A plague of phoniness stalks the land. Liars, cheats and hypocrites infest the public square. Can you smell it, my friends? That is the rich, redolent stink of bullsh*t. Everywhere you turn, someone is stepping in it.
Lance Armstrong peddles lies for a decade, gets caught, then prostrates himself on Oprah, seeking absolution through humiliation, and he still can't tell the truth.
A young, naive football player, looking for love in all the wrong places, finds it in a catfish. Poor Manti Te'o was hoaxed so hard he played along with the scam; the truth was too much to swallow in one gulp. He was an innocent victim turned accessory to a fraud perpetuated on himself, yet he still had to abase himself to Katie Couric. Innocence is no defense in these days of deceit; bullsh*t pollutes everything it touches and its reach is nearly infinite.
Shall I go on? Paula Broadwell writes a biography of David Petraeus using an unconventional research technique she perfected while staring at the ceiling. She pretended to be smitten and he pretended to be single. To this day we don't know who was hoaxing whom. All we know for sure is that a writer's reputation and a warrior's lifetime of service both drowned in a fetid swamp of bullsh*t.
Ponzi schemes pop like soap bubbles, high-profile CEO's get the boot as their lying resumes blow up in their faces, academics fake degrees, scientists fudge results, celebrities ... well, celebrities are mostly themselves, but you get the point.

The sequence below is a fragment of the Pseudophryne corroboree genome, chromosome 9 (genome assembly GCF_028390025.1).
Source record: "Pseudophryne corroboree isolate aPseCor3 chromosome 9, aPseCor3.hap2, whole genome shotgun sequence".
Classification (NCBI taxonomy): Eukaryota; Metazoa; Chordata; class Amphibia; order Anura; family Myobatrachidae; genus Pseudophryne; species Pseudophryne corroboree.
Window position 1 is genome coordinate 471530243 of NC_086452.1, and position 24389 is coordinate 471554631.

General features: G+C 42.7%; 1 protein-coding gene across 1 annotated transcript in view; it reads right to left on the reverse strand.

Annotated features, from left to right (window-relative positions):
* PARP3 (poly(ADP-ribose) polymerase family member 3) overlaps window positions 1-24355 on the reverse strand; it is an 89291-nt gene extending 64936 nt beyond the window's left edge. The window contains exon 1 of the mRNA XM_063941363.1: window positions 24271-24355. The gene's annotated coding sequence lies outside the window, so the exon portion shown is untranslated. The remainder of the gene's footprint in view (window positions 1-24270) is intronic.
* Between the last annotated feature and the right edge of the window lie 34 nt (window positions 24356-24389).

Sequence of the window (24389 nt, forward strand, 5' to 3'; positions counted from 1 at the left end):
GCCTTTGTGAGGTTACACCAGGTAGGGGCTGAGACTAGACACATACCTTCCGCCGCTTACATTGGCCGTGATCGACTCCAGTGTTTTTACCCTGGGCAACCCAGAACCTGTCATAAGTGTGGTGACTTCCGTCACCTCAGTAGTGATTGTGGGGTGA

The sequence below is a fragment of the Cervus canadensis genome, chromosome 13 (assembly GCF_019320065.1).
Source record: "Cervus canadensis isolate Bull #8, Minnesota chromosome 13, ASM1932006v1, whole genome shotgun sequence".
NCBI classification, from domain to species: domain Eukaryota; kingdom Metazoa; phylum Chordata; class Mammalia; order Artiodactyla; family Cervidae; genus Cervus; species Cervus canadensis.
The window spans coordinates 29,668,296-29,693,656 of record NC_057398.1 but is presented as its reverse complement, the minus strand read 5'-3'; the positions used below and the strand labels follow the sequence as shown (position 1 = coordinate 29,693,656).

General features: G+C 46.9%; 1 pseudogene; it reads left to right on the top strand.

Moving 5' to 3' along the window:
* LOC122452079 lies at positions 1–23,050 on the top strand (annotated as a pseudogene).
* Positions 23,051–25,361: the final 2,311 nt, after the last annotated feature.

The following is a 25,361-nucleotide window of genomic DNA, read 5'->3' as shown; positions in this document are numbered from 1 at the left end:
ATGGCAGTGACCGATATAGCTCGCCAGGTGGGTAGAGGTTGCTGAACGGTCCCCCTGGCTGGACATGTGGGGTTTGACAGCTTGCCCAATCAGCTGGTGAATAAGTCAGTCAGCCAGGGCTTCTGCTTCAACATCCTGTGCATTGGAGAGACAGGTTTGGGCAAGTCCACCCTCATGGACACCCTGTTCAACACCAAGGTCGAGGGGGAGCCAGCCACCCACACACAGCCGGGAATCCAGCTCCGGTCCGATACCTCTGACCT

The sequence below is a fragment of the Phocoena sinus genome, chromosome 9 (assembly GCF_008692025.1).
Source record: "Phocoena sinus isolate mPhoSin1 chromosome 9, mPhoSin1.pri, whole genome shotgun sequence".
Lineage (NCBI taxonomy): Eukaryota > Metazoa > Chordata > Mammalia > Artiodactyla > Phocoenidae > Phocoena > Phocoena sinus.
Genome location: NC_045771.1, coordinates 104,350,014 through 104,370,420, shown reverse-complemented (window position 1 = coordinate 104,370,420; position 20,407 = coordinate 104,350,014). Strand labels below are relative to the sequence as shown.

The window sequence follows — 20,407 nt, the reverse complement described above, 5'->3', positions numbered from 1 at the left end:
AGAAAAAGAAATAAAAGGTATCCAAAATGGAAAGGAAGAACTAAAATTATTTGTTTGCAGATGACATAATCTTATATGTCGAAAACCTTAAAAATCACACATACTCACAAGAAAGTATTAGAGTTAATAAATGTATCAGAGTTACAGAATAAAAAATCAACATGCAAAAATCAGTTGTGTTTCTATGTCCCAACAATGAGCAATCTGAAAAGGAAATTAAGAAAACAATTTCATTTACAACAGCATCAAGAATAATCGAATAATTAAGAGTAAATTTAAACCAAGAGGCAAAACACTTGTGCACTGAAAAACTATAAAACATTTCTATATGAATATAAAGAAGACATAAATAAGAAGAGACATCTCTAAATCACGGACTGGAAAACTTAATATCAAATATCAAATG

This is nothing new: the bullshit artist is a grand human archetype, built into the species. Braggarts, liars and fakes have been with us since Glorg claimed he invented the wheel to get chicks. But, until now, Glorg couldn't pretend to be a chick. That is new.
Technology has taken bullsh*t to a whole new level. It is no longer a local phenomenon where some barfly bums drinks by boring the room with tales of his secret life as a hitman for the "company." This is an epidemic of duplicity. Bullsh*t has gone viral.
Sometimes I despair of humanity. I haven't felt so betrayed since John Paul Sartre stole the idea for existentialism off me when I was taking one of his courses at the Sorbonne. I hate bullsh*t.
Yet every epidemic contains the seeds of hope. When viruses go viral, decimating whole populations and ravaging the host, they leave a precious gift behind.
Antibodies. The terrible disease runs its course, and those who survive are immune.
Dishonesty and deception went viral long ago. Humanity has been infected by a plague of liars pretending to be demigods, above the rules, all-powerful, beyond the reach of truth. But they weren't gods, they were human gasbags and, one by one, we've watched them deflate. I believe we're getting immune to bullsh*t; the epidemic has passed its peak.
We saw it in the last election. Mitt Romney ran his Etch-A-Sketch campaign and it almost worked. I can't blame him for trying. It's not easy to win when your philosophy is the greatest good for the smallest number, but, in the end, it wasn't his ideas that killed him. It was the bullsh*t.
An election was held and the verdict came down. He's a phony. He's pretending to be someone he's not. He was trying to catfish the country, but we wouldn't take the hook. We'd seen it all before and our immune systems rejected him.
Could that be our reward for surviving this epidemic of moral rabies? Could it be that we're on the cusp of a time when we laugh at the dark appeals of demagogues? When candidates who use wedge issues and fake outrage reliably fail?
It is too glorious to contemplate. A politics where knee-jerk liberals no longer twitch at each bullsh*t buzzword, where conservatives communicate their ideals to the whole nation, instead of trying to resurrect the Confederacy. A politics of truth and trust.
Is that too much to ask? Sure it is. But in a world of bullsh*t gone viral, where the frauds of the past have piled up so high that even us simple folks can't help but notice, it just might be the future.